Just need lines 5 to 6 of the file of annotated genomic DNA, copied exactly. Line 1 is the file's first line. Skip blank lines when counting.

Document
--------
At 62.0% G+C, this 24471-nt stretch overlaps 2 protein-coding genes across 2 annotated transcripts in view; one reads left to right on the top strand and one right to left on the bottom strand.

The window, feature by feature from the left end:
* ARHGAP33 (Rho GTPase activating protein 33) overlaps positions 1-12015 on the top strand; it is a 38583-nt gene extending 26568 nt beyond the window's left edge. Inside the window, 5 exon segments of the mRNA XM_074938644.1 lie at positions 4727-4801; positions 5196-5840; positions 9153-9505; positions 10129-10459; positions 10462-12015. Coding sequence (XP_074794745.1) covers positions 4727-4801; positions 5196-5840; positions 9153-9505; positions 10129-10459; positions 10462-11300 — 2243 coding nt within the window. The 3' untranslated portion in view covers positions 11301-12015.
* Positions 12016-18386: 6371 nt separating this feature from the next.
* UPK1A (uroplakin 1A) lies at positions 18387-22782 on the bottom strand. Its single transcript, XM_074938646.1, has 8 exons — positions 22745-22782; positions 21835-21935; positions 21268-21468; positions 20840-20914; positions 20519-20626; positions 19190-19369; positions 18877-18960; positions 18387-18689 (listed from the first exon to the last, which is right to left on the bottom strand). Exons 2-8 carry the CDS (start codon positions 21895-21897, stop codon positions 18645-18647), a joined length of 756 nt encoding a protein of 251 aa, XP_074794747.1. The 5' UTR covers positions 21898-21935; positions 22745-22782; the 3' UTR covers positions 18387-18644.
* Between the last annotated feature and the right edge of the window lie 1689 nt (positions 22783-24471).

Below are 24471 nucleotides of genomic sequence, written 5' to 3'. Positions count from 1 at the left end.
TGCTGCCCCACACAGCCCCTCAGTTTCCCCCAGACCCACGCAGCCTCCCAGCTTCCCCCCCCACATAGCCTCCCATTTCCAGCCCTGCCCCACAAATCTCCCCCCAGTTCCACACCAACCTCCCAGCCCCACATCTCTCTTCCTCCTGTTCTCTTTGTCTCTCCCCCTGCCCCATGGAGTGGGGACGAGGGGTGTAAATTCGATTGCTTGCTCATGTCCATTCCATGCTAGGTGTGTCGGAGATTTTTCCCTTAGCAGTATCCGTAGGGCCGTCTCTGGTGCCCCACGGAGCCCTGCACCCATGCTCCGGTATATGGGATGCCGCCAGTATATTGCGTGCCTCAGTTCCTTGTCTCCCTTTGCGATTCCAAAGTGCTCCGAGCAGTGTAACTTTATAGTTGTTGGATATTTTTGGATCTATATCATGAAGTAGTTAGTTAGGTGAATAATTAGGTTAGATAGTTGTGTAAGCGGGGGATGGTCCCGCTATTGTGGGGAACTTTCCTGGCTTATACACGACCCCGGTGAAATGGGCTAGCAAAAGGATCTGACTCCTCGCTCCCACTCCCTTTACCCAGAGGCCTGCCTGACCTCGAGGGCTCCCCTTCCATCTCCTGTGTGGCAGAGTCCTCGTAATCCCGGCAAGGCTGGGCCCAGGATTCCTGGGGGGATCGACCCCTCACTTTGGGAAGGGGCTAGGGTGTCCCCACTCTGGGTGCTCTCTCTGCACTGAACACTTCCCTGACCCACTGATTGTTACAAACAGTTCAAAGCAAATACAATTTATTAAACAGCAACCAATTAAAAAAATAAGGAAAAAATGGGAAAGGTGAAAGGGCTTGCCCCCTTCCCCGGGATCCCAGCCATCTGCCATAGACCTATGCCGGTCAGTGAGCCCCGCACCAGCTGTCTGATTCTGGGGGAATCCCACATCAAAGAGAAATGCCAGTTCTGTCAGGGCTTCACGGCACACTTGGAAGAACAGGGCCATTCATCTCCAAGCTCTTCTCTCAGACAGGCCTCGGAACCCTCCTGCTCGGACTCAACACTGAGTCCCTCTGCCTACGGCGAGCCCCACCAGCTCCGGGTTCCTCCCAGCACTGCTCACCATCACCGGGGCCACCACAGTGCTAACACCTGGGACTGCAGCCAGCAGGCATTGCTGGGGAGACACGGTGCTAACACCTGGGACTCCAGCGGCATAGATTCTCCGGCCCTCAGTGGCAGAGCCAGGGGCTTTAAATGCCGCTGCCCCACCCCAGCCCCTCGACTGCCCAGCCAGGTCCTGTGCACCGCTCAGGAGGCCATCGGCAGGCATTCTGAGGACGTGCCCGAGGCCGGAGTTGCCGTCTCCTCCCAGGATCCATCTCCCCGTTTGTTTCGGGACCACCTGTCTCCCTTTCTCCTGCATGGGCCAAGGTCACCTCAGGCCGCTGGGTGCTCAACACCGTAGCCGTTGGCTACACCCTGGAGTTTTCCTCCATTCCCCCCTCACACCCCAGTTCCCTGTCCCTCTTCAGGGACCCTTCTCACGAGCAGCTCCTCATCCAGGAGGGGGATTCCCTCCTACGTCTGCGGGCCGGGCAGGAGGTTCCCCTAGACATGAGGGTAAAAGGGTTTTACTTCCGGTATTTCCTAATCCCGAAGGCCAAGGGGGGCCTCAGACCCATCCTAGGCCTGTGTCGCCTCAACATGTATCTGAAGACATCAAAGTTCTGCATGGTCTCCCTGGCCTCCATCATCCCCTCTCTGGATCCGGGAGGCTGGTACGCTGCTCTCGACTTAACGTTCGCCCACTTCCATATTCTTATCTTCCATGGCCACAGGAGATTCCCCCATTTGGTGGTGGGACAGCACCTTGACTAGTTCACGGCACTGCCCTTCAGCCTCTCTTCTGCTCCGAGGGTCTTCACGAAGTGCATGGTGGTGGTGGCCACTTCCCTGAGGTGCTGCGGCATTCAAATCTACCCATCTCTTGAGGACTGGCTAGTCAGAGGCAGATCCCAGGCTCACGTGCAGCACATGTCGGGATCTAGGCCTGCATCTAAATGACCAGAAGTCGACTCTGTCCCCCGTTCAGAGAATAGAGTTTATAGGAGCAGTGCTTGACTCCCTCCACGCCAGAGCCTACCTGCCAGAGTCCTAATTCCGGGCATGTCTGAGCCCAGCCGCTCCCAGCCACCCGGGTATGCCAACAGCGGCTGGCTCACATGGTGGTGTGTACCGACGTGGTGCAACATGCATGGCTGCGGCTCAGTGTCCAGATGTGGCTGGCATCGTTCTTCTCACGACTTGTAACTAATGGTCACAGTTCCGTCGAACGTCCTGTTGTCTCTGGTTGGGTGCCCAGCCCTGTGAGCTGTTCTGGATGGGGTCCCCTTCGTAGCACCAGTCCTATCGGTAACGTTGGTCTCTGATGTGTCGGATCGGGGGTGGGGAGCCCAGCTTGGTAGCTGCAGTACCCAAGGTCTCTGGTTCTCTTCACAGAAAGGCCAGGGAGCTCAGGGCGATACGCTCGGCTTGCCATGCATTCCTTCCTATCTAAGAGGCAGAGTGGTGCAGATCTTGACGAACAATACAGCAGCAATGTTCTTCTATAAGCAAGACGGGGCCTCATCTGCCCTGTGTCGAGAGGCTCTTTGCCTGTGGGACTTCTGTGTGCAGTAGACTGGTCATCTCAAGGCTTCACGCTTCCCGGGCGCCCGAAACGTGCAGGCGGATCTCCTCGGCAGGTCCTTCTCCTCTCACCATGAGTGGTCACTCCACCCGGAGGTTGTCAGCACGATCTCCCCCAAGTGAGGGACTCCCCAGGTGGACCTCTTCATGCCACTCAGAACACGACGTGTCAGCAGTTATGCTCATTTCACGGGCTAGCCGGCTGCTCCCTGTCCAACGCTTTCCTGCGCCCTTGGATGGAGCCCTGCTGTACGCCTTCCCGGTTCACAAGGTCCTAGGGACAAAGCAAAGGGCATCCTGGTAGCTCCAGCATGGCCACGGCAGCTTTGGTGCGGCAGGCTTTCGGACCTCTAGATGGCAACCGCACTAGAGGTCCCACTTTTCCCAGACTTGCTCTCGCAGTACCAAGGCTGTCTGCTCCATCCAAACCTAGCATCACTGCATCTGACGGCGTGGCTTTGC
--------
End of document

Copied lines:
* UPK1A (uroplakin 1A) lies at positions 18387-22782 on the bottom strand. Its single transcript, XM_074938646.1, has 8 exons — positions 22745-22782; positions 21835-21935; positions 21268-21468; positions 20840-20914; positions 20519-20626; positions 19190-19369; positions 18877-18960; positions 18387-18689 (listed from the first exon to the last, which is right to left on the bottom strand). Exons 2-8 carry the CDS (start codon positions 21895-21897, stop codon positions 18645-18647), a joined length of 756 nt encoding a protein of 251 aa, XP_074794747.1. The 5' UTR covers positions 21898-21935; positions 22745-22782; the 3' UTR covers positions 18387-18644.
* Between the last annotated feature and the right edge of the window lie 1689 nt (positions 22783-24471).